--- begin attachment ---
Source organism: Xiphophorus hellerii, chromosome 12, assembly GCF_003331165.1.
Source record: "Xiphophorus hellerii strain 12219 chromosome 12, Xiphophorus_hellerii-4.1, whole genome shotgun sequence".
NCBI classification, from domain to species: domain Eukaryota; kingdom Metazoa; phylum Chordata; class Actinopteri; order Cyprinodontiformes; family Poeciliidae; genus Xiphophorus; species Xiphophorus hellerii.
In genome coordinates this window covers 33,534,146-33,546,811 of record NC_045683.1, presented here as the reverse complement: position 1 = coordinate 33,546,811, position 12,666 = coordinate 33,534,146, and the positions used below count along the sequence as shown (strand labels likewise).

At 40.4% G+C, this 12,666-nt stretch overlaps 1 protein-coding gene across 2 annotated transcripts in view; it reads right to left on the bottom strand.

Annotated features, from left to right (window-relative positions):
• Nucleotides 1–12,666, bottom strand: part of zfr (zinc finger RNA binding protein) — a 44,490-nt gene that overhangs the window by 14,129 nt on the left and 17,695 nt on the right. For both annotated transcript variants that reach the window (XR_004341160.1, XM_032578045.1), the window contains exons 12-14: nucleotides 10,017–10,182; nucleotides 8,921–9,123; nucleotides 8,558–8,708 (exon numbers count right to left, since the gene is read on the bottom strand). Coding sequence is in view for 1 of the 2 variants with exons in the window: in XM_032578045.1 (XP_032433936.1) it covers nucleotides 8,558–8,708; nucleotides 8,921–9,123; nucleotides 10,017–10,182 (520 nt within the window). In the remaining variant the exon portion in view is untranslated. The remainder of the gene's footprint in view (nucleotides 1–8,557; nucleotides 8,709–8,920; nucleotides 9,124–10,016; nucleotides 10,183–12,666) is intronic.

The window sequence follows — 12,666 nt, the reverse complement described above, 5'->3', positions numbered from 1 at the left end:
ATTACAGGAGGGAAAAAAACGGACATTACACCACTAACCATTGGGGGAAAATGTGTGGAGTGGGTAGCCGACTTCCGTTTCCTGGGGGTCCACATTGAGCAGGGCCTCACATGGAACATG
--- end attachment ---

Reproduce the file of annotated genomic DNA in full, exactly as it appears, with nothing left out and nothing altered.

Source organism: Xiphophorus hellerii, chromosome 12, assembly GCF_003331165.1.
Source record: "Xiphophorus hellerii strain 12219 chromosome 12, Xiphophorus_hellerii-4.1, whole genome shotgun sequence".
NCBI classification, from domain to species: domain Eukaryota; kingdom Metazoa; phylum Chordata; class Actinopteri; order Cyprinodontiformes; family Poeciliidae; genus Xiphophorus; species Xiphophorus hellerii.
In genome coordinates this window covers 33,534,146-33,546,811 of record NC_045683.1, presented here as the reverse complement: position 1 = coordinate 33,546,811, position 12,666 = coordinate 33,534,146, and the positions used below count along the sequence as shown (strand labels likewise).

At 40.4% G+C, this 12,666-nt stretch overlaps 1 protein-coding gene across 2 annotated transcripts in view; it reads right to left on the bottom strand.

Annotated features, from left to right (window-relative positions):
• Nucleotides 1–12,666, bottom strand: part of zfr (zinc finger RNA binding protein) — a 44,490-nt gene that overhangs the window by 14,129 nt on the left and 17,695 nt on the right. For both annotated transcript variants that reach the window (XR_004341160.1, XM_032578045.1), the window contains exons 12-14: nucleotides 10,017–10,182; nucleotides 8,921–9,123; nucleotides 8,558–8,708 (exon numbers count right to left, since the gene is read on the bottom strand). Coding sequence is in view for 1 of the 2 variants with exons in the window: in XM_032578045.1 (XP_032433936.1) it covers nucleotides 8,558–8,708; nucleotides 8,921–9,123; nucleotides 10,017–10,182 (520 nt within the window). In the remaining variant the exon portion in view is untranslated. The remainder of the gene's footprint in view (nucleotides 1–8,557; nucleotides 8,709–8,920; nucleotides 9,124–10,016; nucleotides 10,183–12,666) is intronic.

The window sequence follows — 12,666 nt, the reverse complement described above, 5'->3', positions numbered from 1 at the left end:
ATTACAGGAGGGAAAAAAACGGACATTACACCACTAACCATTGGGGGAAAATGTGTGGAGTGGGTAGCCGACTTCCGTTTCCTGGGGGTCCACATTGAGCAGGGCCTCACATGGAACATG